No one denies that IBM is in the middle of a major transformation, shifting away from shrinking hardware businesses and towards growth areas like cloud computing.
There are a lot of questions about what the company will look like when this transformation is done.
It’s certainly possible that IBM CEO Ginni Rometty can pull it off. While IBM’s revenue has consistently been shrinking for about two years, it remains a hugely profitable company. In 2014, it generated $US12.4 billion in free cash flow. (Then again, it borrowed money to buy back shares, to keep its earnings per share up, spending $US13.7 billion on that and earning criticism that IBM depends too heavily on financial engineering.)
The easiest way to way to see the shape IBM is in is from these two charts showing that every major business unit shrunk in its fourth quarter.
Every geography was down, too.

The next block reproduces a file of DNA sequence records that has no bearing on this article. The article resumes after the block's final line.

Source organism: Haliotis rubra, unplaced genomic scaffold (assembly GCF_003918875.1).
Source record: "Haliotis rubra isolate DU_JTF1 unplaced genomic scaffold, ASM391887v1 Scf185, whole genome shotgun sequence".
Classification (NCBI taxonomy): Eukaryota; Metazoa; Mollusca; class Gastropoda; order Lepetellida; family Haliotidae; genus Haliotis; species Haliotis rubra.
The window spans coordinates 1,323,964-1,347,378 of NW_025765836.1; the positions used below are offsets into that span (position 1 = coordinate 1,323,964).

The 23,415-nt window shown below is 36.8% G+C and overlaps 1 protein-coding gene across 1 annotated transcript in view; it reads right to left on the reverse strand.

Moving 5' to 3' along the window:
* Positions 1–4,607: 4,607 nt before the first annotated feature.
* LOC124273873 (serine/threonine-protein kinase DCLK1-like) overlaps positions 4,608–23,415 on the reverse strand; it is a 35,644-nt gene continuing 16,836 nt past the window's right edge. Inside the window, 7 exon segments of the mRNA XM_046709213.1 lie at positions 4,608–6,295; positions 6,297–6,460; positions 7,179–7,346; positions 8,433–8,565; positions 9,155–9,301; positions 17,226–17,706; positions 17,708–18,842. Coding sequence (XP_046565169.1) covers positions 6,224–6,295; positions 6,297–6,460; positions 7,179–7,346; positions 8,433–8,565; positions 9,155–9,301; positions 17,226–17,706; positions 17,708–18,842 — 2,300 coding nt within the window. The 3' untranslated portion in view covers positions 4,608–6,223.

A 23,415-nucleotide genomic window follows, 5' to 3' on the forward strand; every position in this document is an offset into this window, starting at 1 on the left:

By the way, the fourth quarter is significant for enterprise companies like IBM, as salespeople push to close deals to make their annual quotas, and customers make purchases to finalise capital expenditure budgets.
But there are bright spots. So we’ll throw a third chart at you to show those.
There’s reasonable growth in the hot areas where IBM is investing. These are: cloud computing (which includes selling hardware and software to companies building their own clouds), “analytics” also known by the trendy term “big data,” and mobile, helped by IBM’s big agreement with Apple.
Revenue from these areas combined was up a total of 16%.
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